COVID-19 and State Bankruptcy

While the U.S. federal government responded to the economic blow dealt by COVID-19 with a massive relief package aimed to keep small businesses and individuals afloat, states face a stark and uncertain economic reality.

In this FAQ, 1919 Investment Counsel addresses whether states can declare bankruptcy, the likelihood of this scenario, and ways states can raise revenue while facing an indefinite timeline of a return to “normal.”

Can states declare bankruptcy?

Current federal law does not permit states to declare bankruptcy.[1] Congress would have to pass a law giving states the power to do so; the majority of Congressional Republicans and Democrats have said changing the law would have a very negative impact on states. With Democrats controlling the House, we see a very low probability of this law changing.

Furthermore, current bankruptcy law requires entities to fail a solvency test, proving their inability to generate sufficient revenues to honor their debt obligations. Given that states have the authority to increase tax rates and to create new taxes and fees for services and purchases, we believe it is extremely unlikely that a state would fail this test.

How likely are states to declare bankruptcy?

In a hypothetical scenario where states could declare bankruptcy, it would entail restructuring their debts and forcing bondholders to take haircuts on their investments. This restructuring would eliminate states’ access to the nearly $3.8 trillion municipal capital market for several years. Any large scale infrastructure projects (e.g. roads, bridges, public buildings, etc.) and grants to local governments would be unable to secure funding. Recall from recent history that when Detroit declared bankruptcy in 2013, they were shut out of the capital markets and unable to issue bonds for five years. At a state-wide level, the ramifications would be severe.

Prior to the pandemic, the vast majority of states were in better financial shape than on the eve of the last recession. Currently, the biggest challenges for states are the severity of revenue decline and the unknown duration and increased expenses from COVID-19. Without tax increases, many states will be forced to reduce expenditures to account for lower revenue and to provide fewer services and less funding to local governments. For the vast majority of states, debt service payments account for less than 5% of their operating budgets, a relatively small portion of their annual expenditures.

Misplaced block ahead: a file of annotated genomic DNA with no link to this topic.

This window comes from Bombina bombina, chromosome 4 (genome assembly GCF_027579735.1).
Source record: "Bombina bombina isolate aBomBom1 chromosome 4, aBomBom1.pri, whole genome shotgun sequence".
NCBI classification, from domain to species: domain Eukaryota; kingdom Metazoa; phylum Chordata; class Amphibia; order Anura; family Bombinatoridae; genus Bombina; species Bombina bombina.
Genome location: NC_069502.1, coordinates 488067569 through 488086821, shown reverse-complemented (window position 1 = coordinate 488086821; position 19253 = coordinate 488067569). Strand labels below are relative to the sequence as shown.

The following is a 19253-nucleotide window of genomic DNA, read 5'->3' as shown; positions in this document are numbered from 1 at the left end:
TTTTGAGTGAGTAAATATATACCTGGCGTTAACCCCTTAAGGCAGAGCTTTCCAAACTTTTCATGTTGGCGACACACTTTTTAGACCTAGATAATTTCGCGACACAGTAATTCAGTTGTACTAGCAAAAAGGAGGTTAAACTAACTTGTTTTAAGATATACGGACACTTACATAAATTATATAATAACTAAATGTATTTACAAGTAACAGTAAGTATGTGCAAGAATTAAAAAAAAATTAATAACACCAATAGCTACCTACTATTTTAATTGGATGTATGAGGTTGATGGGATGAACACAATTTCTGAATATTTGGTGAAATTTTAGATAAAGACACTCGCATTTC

Two methods of federal support for states are also being considered. On May 11th, the Federal Reserve announced a municipal lending facility (MLF) to preserve liquidity for state and local governments. The Fed will purchase securities directly from issuers in the primary market. Additionally, Congress is proposing a sizable federal aid package to assist state budgets.

Can states and issuing authorities default on specific bonds without declaring bankruptcy?

Technically, the answer is yes. However, as discussed in the previous question, if they elected to do so the fallout would be severe. Beyond substantial downgrades for all related and parity debt, the issuer would face extreme challenges accessing the capital markets for new projects. In addition, some states (including Texas and New York) establish in their constitutions that revenues coming in must first be used for general obligation debt service.

In terms of default versus bankruptcy, the last state to default on their bonds was Arkansas in the aftermath of three straight catastrophic events: a significant flood, the Great Depression, and a widespread drought forced the state to restructure their debt in 1933. Arkansas is the only state to default on their bonds in the 20th century.

In addition, there are two main avenues for states to increase recurring revenues: increase existing taxes and fees or create new taxes and fees. Increasing a current tax or fee is much more likely than introducing a new tax or fee. The two main taxes are income tax and sales tax. States can increase the tax rate or limit the increase to only specific items. For example, Maryland’s general sales tax is 6%, but the sales tax on alcohol is 9% and tobacco is 30%. Fees such as motor vehicle registration fees and driver license fees could be increased. Finally, states can also reduce expenditures to balance their budgets. Some state and local governments have already started to temporarily furlough employees and cut jobs; however, they were slow to take this route during the last recession.

We acknowledge the concern among bondholders and investors regarding state solvency. While states’ revenues have taken a hit across the board, we believe that the likelihood of a municipal bond default is low. 1919 Investment Counsel will continue to monitor state income and sales tax revenue levels to assess the impact on respective state budgets.

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[1] U.S. Constitution, Article 1, Section 10 contracts clause